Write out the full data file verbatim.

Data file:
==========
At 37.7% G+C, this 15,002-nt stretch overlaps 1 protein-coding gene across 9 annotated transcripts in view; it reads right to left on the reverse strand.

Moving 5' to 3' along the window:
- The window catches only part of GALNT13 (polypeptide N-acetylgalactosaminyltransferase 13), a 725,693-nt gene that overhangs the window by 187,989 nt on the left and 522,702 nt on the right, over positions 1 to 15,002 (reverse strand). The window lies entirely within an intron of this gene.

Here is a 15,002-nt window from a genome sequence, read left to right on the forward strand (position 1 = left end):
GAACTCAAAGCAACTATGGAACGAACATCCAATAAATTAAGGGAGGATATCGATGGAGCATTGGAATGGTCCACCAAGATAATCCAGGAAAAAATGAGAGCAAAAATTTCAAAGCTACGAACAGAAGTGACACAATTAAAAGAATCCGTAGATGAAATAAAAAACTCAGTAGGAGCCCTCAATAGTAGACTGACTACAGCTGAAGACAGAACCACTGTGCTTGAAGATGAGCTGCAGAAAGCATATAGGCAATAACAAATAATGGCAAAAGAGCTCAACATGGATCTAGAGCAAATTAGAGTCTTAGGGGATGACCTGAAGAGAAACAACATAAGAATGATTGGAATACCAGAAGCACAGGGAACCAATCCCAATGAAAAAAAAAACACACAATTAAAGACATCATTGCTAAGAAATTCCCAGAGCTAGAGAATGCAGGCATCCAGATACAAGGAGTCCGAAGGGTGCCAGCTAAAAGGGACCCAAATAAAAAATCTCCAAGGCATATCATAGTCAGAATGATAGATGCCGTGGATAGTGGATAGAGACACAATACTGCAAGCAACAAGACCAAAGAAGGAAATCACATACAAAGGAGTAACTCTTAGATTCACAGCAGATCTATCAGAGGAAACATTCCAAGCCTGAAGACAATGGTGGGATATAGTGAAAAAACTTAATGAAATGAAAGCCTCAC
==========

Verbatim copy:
At 37.7% G+C, this 15,002-nt stretch overlaps 1 protein-coding gene across 9 annotated transcripts in view; it reads right to left on the reverse strand.

Moving 5' to 3' along the window:
- The window catches only part of GALNT13 (polypeptide N-acetylgalactosaminyltransferase 13), a 725,693-nt gene that overhangs the window by 187,989 nt on the left and 522,702 nt on the right, over positions 1 to 15,002 (reverse strand). The window lies entirely within an intron of this gene.

Here is a 15,002-nt window from a genome sequence, read left to right on the forward strand (position 1 = left end):
GAACTCAAAGCAACTATGGAACGAACATCCAATAAATTAAGGGAGGATATCGATGGAGCATTGGAATGGTCCACCAAGATAATCCAGGAAAAAATGAGAGCAAAAATTTCAAAGCTACGAACAGAAGTGACACAATTAAAAGAATCCGTAGATGAAATAAAAAACTCAGTAGGAGCCCTCAATAGTAGACTGACTACAGCTGAAGACAGAACCACTGTGCTTGAAGATGAGCTGCAGAAAGCATATAGGCAATAACAAATAATGGCAAAAGAGCTCAACATGGATCTAGAGCAAATTAGAGTCTTAGGGGATGACCTGAAGAGAAACAACATAAGAATGATTGGAATACCAGAAGCACAGGGAACCAATCCCAATGAAAAAAAAAACACACAATTAAAGACATCATTGCTAAGAAATTCCCAGAGCTAGAGAATGCAGGCATCCAGATACAAGGAGTCCGAAGGGTGCCAGCTAAAAGGGACCCAAATAAAAAATCTCCAAGGCATATCATAGTCAGAATGATAGATGCCGTGGATAGTGGATAGAGACACAATACTGCAAGCAACAAGACCAAAGAAGGAAATCACATACAAAGGAGTAACTCTTAGATTCACAGCAGATCTATCAGAGGAAACATTCCAAGCCTGAAGACAATGGTGGGATATAGTGAAAAAACTTAATGAAATGAAAGCCTCAC